In the quest to cure turbo lag, one trick is to install a slightly smaller turbocharger, as in the Golf GTI and other VW/Audi products with that same motor. The smaller turbo spools a lot quicker, so you get a nice fat torque curve down low in the rev range. The tradeoff is it runs out of steam in the upper rev ranges near redline, right where a larger turbo would be hitting its sweet spot. Of course the larger turbo would have more lag.

Anyways, I prefer a supercharger since there are a lot less parts/complexity in the car. Of course my personal preference is just a big old honkin v8 like the LS3 in the Vette, the Hemi, or Ford's new 5.0 DOCH monster. The Vette's all alumium LS3 is suprisingly light weight and compact, a lot of times being lighter than many v6 motors.

Jesda
08-03-11, 06:50 AM
I think I have 30hp off the line and 180hp at redline.

I~LUV~Caddys8792
08-03-11, 07:20 AM
I think it was the 1993-98 Toyota Supra that was one of the first twin turbo cars to install two different sized turbo units, a smaller one to get the boost up, and then a larger one to take the boost to ridiculous levels once the RPM's were up.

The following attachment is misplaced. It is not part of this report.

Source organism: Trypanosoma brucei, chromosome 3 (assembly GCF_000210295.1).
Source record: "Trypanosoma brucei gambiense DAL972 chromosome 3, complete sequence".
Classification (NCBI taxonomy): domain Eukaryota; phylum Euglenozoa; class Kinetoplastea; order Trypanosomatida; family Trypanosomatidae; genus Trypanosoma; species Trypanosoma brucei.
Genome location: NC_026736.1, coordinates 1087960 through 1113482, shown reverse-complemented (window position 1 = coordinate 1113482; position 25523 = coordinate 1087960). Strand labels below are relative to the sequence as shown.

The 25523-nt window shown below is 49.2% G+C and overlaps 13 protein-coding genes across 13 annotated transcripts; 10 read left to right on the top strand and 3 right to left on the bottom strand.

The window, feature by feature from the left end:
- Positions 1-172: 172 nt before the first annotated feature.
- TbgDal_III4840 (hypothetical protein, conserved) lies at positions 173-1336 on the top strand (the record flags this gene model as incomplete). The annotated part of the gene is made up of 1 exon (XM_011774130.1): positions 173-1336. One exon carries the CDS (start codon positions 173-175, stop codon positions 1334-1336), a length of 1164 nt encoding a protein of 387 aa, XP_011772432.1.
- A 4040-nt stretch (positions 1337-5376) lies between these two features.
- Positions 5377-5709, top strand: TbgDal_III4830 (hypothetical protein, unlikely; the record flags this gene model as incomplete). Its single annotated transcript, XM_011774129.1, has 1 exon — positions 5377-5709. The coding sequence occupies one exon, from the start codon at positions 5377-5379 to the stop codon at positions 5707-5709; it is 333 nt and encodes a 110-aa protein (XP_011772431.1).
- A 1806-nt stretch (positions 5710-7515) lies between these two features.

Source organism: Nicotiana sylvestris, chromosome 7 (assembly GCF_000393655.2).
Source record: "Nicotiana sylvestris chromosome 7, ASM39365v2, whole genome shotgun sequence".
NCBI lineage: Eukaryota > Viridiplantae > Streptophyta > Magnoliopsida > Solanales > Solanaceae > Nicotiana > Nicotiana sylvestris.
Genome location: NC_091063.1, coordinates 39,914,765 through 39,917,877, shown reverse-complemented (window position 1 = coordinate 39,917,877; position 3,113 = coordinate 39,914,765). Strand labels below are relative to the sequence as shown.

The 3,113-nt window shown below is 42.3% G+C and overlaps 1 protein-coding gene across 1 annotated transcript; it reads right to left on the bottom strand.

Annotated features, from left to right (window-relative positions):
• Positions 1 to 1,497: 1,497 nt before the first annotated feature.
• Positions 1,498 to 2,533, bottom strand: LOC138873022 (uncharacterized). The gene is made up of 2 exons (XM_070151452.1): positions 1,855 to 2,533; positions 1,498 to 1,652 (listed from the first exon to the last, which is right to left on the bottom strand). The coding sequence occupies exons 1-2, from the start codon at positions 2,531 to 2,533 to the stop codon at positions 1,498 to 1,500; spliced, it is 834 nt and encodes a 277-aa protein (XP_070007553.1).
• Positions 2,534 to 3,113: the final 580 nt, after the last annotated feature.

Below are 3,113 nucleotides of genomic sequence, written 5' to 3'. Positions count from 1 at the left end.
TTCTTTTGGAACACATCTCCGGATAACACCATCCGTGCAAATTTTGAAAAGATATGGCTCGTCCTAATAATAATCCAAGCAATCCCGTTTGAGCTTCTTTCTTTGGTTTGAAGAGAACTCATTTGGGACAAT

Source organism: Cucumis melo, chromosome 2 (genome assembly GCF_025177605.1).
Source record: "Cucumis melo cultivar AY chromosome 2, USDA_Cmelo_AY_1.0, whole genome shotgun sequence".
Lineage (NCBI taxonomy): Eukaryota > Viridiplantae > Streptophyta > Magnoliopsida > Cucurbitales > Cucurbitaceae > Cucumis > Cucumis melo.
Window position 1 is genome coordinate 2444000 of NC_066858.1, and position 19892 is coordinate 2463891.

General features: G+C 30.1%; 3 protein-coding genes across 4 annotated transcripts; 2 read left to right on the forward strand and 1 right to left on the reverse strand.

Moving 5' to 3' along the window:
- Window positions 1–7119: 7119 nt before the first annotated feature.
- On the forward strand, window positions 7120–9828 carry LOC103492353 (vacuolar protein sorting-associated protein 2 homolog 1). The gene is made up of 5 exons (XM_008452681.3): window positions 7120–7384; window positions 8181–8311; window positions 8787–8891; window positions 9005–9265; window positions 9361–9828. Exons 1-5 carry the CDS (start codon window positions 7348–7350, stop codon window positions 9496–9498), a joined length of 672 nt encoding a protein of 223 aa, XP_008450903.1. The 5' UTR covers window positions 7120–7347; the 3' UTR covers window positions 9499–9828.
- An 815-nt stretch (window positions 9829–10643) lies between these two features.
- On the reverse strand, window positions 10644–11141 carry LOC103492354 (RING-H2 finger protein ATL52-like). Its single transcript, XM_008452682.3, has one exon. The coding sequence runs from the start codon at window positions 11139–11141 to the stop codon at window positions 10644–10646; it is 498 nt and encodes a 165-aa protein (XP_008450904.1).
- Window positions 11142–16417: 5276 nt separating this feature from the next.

JimmyH
08-03-11, 12:34 PM
In the quest to cure turbo lag, one trick is to install a slightly smaller turbocharger, as in the Golf GTI and other VW/Audi products with that same motor. The smaller turbo spools a lot quicker, so you get a nice fat torque curve down low in the rev range. The tradeoff is it runs out of steam in the upper rev ranges near redline, right where a larger turbo would be hitting its sweet spot. Of course the larger turbo would have more lag.

Anyways, I prefer a supercharger since there are a lot less parts/complexity in the car. Of course my personal preference is just a big old honkin v8 like the LS3 in the Vette, the Hemi, or Ford's new 5.0 DOCH monster. The Vette's all alumium LS3 is suprisingly light weight and compact, a lot of times being lighter than many v6 motors.

Someone was telling me briefly about the turbo in the GTI, just like you said. Setup the way it is, it makes a GREAT little commuter car.

Yes, the LS3 is a great engine. It has really good (not great, but close) torque down low. But it screams to redline. Which is just mind-boggling for a 6.2 liter pushrod engine. And yes, it's pretty light. The biggest advantage of OHV. Add any kind of forced induction to a V6, and it outweighs the LS3. If a supercharger you require, the magnacharger kit for the LS engines is a bolt-on, and not that expensive.